The opinion of the court was delivered by: Patricia A. McCULLOUGH, Judge
Submitted: December 30, 2011
BEFORE: HONORABLE BONNIE BRIGANCE LEADBETTER, President Judge*fn1 HONORABLE P. KEVIN BROBSON, Judge HONORABLE PATRICIA A. McCULLOUGH, Judge
OPINION BY JUDGE McCULLOUGH
Liberty Mutual Insurance Company (Insurer) petitions for review of the
decision of a fee review hearing officer (Hearing Officer) involving
six consolidated fee review petitions, all relating to therapeutic
magnetic resonance (TMR) treatment*fn2
provided by Joseph Kepko, D.O., and Jeffrey Lindenbaum, D.O.
(hereafter, Providers)*fn3 to Clairmont Kraemer
(Claimant). In a decision and order dated May 27,
2011, the Hearing Officer affirmed the administrative decision of the
Bureau of Workers' Compensation (Bureau) that Providers were entitled
to no fees/payment reimbursement with respect to the applications for
fee review numbers 237088 and 250483. However, the Hearing Officer
reversed the Bureau's administrative decision concluding that
Providers were entitled to $38.76 with respect to the applications for
fee review numbers 221926, 225688, 226584 and 253421, and awarded
Providers a combined total of $16,143.77 plus interest.*fn4
We now affirm.
Providers provided Claimant with TMR treatments on 10 separate service dates between June 2008 and March 2009. Providers submitted six bills encompassing these dates. For each treatment, Providers billed a total of $2898.00.*fn5
Providers listed each treatment under CPT code 76498,*fn6
which is generally used to identify magnetic resonance
procedures. Insurer issued explanations of benefits denying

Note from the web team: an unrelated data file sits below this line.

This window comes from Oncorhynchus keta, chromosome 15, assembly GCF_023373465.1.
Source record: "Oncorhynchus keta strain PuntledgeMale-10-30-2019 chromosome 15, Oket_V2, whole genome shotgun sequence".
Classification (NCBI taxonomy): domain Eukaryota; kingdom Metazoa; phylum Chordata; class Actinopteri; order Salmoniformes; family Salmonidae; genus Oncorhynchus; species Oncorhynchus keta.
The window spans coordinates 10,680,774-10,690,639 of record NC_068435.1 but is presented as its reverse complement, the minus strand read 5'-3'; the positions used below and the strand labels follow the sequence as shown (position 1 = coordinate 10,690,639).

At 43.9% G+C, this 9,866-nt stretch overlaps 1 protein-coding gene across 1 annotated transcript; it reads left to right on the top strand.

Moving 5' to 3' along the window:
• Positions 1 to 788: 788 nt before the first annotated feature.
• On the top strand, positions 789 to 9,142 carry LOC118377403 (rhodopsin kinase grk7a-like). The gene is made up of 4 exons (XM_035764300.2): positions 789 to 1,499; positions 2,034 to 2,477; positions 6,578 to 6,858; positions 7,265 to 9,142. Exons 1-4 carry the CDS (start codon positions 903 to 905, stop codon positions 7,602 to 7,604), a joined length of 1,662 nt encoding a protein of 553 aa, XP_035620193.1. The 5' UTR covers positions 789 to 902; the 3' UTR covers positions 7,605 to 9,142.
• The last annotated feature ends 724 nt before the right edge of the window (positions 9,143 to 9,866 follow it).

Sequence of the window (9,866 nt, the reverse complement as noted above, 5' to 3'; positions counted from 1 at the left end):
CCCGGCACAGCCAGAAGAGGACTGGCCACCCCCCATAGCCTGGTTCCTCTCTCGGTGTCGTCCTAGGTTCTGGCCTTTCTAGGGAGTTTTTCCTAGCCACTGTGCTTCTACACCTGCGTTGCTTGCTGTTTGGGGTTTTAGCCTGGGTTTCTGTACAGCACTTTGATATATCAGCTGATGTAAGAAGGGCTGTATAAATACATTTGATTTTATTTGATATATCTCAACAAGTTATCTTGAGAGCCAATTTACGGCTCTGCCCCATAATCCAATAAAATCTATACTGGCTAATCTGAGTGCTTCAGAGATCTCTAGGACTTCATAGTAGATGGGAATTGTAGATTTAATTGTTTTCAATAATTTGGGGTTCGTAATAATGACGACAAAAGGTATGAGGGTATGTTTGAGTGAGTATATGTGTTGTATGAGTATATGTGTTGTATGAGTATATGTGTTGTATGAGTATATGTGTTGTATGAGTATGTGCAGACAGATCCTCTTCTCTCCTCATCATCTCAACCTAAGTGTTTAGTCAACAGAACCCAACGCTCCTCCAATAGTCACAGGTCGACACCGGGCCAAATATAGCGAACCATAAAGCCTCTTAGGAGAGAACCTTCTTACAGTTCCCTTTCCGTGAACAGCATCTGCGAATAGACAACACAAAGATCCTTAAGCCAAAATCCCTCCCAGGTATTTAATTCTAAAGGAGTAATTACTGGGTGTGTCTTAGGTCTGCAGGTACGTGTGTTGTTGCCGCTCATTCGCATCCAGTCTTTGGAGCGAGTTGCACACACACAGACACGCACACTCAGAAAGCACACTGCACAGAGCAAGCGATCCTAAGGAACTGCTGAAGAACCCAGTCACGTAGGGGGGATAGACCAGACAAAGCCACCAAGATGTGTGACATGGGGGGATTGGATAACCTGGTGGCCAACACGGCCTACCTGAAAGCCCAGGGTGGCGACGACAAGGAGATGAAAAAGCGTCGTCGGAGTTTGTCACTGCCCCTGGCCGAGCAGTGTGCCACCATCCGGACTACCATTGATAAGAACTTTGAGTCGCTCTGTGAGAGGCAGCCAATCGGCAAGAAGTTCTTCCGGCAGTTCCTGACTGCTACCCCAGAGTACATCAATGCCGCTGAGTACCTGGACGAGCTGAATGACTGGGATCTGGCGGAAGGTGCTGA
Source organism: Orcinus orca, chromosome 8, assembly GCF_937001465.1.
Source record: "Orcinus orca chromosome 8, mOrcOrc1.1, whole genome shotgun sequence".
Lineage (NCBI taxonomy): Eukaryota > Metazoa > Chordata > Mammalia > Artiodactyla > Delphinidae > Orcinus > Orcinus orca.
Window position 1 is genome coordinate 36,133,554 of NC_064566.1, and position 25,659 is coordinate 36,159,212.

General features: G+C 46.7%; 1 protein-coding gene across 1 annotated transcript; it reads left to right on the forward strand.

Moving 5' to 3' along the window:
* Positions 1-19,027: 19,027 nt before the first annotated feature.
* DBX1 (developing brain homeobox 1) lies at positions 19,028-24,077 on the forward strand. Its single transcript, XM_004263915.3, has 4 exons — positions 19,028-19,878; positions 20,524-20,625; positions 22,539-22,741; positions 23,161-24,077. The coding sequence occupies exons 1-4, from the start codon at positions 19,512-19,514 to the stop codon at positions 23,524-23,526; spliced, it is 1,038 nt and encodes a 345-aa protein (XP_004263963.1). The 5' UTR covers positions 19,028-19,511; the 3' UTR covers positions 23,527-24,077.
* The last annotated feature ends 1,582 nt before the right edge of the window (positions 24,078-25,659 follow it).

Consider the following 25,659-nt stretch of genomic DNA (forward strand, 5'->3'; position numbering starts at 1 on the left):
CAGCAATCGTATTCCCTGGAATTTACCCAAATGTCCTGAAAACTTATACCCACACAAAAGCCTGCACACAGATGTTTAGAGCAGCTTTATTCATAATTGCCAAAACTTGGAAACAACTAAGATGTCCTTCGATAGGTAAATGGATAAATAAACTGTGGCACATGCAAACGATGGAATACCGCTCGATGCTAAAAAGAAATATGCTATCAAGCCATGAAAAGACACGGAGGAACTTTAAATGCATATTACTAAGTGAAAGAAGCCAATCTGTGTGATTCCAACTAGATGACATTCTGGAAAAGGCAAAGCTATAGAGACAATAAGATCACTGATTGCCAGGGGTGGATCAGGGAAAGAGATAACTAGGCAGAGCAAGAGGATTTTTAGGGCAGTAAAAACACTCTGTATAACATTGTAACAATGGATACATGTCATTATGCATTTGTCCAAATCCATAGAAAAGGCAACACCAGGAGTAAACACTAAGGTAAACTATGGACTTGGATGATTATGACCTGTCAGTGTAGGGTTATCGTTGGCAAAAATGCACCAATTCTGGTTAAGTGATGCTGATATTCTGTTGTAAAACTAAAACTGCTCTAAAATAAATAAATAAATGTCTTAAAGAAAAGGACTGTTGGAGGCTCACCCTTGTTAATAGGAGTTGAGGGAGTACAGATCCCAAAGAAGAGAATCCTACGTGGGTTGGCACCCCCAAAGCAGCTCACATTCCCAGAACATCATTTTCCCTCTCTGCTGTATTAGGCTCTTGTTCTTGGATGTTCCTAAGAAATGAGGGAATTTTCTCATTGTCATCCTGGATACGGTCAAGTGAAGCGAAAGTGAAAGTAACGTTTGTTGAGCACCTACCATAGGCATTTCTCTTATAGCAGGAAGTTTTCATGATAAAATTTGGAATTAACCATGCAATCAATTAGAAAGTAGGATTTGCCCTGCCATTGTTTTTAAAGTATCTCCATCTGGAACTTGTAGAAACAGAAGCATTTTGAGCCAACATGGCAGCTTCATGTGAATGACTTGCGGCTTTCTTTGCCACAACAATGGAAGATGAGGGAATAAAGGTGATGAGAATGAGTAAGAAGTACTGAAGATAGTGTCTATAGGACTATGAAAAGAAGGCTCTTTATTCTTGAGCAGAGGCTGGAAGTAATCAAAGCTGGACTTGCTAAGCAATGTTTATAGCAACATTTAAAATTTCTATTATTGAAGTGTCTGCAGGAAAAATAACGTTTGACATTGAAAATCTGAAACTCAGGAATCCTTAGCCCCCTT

reimbursement for five service dates, authorizing a payment of $400.00
for one service date, and authorizing a payment of $11.00, minus a PPO
allowance of $1.31, for each of the remaining four service
dates.*fn7 In denying reimbursement,
Insurer described the TMR treatment as research, experimental, or
investigative services or indicated that the bill was duplicative. To
the contrary, the $400.00 payment was described as an unlisted
procedure and the $11.00 payments were described as a downcoding to
CPT code 76498 plus a PPO allowance. Providers thereafter filed six
applications for fee review with the Bureau. The Bureau issued
administrative decisions determining that Providers were due no
reimbursement in five of the cases and $38.76 in the sixth case.
Providers then filed written requests for hearings in each of these
cases, after which the cases were consolidated and a hearing was
conducted on February 24, 2011. (Findings of Fact Nos. 1-2.)
Insurer thereafter began using CPT code 97032, transcutaneous electric nerve stimulation, for TMR treatment. Subsequent to the issuance of hearing notices in these cases, Insurer downcoded Providers' bills to CPT code 97032 and issued explanations of benefits providing for payments of $25.05 and $25.95 for the service dates in 2008 and 2009, respectively, with the exception of the service date for which Insurer had previously paid $400.00. (Findings of Fact Nos. 7-8.)